Most states have consumer protection laws that govern the manner in which citizens are to be invoiced for services rendered. A few contractors suggest that their overhead is so high that they are forced to use a pricing method called flat rate to hide the labor cost they allegedly are required to charge to make a decent profit.
The consumer protection laws, however, imply that intentionally “hiding” the labor charges — for any purpose — is a violation of the state’s desire to have open and fair pricing of such work, as set forth in their adopted consumer protection laws.
Attorneys General in many states have successfully argued that using flat-rate pricing schemes is inherently anti-consumer, because it prevents the consumer from being able to differentiate the cost of labor and materials for the work done. Therefore, they assert it is illegal. Do you think flat-rate pricing deceives consumers?
In my view, flat-rate pricing should not be viewed as inherently anti-consumer. Many consumers today like the relative convenience of “no-hassle,” flat-rate types of pricing, as demonstrated by the growing popularity of businesses like Car-Max that sell automobiles for a set price and relieve the customer of the need to negotiate or question specific items.
As long as the customer understands up front that he or she is being offered a set price, the customer can decide if he or she is satisfied with that type of arrangement. The customer is always free to call another contractor who will offer standard “time and materials” pricing.
With that having been said, whether flat-rate pricing complies with the laws of a particular state will, of course, depend on how the laws of the state are worded. As with many areas of the law, state requirements can vary considerably. The consumer protection statutes in many states are worded generally to prohibit false or misleading statements or knowing concealment of material facts.
Without more specific requirements in state regulations or other state laws, such generally worded statutory provisions should not prohibit the use of flat-rate pricing. On the other hand, some states have more specific requirements that would make the use of flat-rate pricing of questionable legality.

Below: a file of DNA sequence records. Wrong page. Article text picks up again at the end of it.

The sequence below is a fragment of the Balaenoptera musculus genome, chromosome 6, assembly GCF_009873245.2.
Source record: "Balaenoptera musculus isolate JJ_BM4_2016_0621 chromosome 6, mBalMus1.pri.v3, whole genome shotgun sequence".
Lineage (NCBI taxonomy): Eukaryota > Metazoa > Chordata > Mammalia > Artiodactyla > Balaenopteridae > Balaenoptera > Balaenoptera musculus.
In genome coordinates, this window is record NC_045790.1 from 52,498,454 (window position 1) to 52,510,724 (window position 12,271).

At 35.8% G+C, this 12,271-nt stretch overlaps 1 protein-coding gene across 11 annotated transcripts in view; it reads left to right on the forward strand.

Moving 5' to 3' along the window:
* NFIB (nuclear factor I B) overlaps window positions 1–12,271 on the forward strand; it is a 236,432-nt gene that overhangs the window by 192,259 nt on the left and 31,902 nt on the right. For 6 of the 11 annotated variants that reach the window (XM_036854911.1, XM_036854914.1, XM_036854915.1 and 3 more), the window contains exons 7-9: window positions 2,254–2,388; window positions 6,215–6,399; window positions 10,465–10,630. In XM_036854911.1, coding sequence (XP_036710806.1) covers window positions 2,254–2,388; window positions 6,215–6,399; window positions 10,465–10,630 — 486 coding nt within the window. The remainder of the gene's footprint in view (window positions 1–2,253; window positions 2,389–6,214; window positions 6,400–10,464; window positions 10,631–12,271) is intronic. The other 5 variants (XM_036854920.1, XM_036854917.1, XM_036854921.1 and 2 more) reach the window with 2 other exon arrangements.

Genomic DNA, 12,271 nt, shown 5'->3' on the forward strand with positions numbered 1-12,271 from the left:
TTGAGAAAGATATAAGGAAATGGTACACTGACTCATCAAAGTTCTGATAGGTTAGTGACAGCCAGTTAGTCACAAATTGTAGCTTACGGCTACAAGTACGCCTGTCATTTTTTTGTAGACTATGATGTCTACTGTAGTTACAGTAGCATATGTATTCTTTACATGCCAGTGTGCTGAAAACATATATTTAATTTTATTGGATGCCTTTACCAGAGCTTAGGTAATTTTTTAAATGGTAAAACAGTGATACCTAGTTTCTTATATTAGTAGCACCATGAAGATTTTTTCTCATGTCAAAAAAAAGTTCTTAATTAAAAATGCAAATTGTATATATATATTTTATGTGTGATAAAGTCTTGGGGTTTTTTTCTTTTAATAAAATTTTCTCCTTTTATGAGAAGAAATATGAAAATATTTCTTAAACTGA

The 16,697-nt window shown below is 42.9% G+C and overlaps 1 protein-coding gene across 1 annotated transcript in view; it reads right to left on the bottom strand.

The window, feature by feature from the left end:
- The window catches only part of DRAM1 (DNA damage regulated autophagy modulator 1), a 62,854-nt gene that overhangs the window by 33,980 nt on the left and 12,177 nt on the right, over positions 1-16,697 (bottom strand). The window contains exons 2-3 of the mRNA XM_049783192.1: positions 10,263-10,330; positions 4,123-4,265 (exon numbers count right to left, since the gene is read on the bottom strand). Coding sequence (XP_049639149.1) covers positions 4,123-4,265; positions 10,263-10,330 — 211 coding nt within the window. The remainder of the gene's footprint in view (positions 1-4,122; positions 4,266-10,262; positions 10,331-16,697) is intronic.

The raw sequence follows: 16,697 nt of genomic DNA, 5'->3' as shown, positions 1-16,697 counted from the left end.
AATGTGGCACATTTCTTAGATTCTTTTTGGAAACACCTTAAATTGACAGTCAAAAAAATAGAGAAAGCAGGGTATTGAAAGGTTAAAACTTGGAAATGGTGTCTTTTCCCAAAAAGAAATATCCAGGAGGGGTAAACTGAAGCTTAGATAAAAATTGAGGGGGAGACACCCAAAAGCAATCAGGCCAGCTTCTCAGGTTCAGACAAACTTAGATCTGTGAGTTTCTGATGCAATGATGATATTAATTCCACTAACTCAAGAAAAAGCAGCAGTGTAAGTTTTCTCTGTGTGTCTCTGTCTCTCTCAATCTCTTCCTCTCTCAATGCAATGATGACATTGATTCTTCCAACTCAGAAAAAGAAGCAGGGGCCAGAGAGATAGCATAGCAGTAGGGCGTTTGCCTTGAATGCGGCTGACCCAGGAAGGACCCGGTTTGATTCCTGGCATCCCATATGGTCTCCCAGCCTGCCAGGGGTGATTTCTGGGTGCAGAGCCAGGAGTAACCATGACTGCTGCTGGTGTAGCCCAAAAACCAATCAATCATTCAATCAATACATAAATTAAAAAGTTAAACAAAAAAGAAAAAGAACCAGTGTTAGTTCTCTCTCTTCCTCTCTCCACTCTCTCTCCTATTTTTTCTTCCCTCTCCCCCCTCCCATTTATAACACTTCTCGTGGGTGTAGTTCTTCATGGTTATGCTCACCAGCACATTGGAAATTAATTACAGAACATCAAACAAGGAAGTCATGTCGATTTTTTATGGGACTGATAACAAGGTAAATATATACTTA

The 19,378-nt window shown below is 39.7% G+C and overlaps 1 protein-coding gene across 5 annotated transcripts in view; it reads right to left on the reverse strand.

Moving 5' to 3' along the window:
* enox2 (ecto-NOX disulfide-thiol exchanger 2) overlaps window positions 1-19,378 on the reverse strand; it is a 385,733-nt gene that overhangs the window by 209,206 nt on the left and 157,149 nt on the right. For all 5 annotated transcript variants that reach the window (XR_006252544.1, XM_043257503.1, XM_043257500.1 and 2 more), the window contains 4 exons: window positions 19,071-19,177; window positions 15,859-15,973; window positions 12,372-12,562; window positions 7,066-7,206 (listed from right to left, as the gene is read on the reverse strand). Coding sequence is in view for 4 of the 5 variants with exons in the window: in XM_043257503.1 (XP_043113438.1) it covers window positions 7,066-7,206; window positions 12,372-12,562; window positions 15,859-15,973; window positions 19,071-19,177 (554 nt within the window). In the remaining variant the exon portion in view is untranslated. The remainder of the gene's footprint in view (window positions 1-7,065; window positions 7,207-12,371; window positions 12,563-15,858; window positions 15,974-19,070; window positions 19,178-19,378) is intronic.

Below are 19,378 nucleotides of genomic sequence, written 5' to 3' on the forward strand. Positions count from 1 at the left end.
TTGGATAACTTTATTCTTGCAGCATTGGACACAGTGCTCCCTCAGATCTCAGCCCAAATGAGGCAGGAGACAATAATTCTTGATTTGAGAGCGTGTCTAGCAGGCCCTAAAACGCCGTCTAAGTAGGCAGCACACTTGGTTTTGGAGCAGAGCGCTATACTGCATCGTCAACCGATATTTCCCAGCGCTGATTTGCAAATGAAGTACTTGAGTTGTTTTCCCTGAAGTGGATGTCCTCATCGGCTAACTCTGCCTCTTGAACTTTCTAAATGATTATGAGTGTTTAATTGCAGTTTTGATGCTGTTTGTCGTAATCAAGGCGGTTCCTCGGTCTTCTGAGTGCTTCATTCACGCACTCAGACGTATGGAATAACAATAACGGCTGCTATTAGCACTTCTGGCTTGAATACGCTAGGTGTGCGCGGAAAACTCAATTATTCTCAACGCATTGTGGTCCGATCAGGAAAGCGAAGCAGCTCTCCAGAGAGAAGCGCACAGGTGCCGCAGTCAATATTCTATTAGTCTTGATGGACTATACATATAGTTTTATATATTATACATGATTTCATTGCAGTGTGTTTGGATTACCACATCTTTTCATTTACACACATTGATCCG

For example, consumer protection regulations in Ohio define prohibited deceptive acts or practices to include a failure to provide to the consumer an itemized list of repairs performed or services rendered, as well as the cost of those repairs or services, including the amount charged for labor.
Statements or opinions of a state Attorney General on the use of flat-rate pricing do not represent the law of the state, but they are certainly an indication of how the Attorney General will seek to enforce more general requirements of state law and therefore should also be carefully considered by contractors using flat-rate pricing.
Accordingly, contractors who are using flat-rate pricing or who are considering using it should review the laws of the state or states in which they offer their services, including any opinions issued by the Attorney General of the state, and make an assessment regarding whether flat-rate pricing may be used in that state.
Tom Jackson is an attorney with the Washington law firm of Kelley, Drye & Warren, LLP.
Note: This feature is intended only as a forum for information and general discussion. Any information provided is not in the nature of legal representation and is not intended to establish any attorney-client relationship. Any information provided should not be relied on without consulting an attorney to discuss the specific facts relevant to your situation.
Publication date: 03/25/2002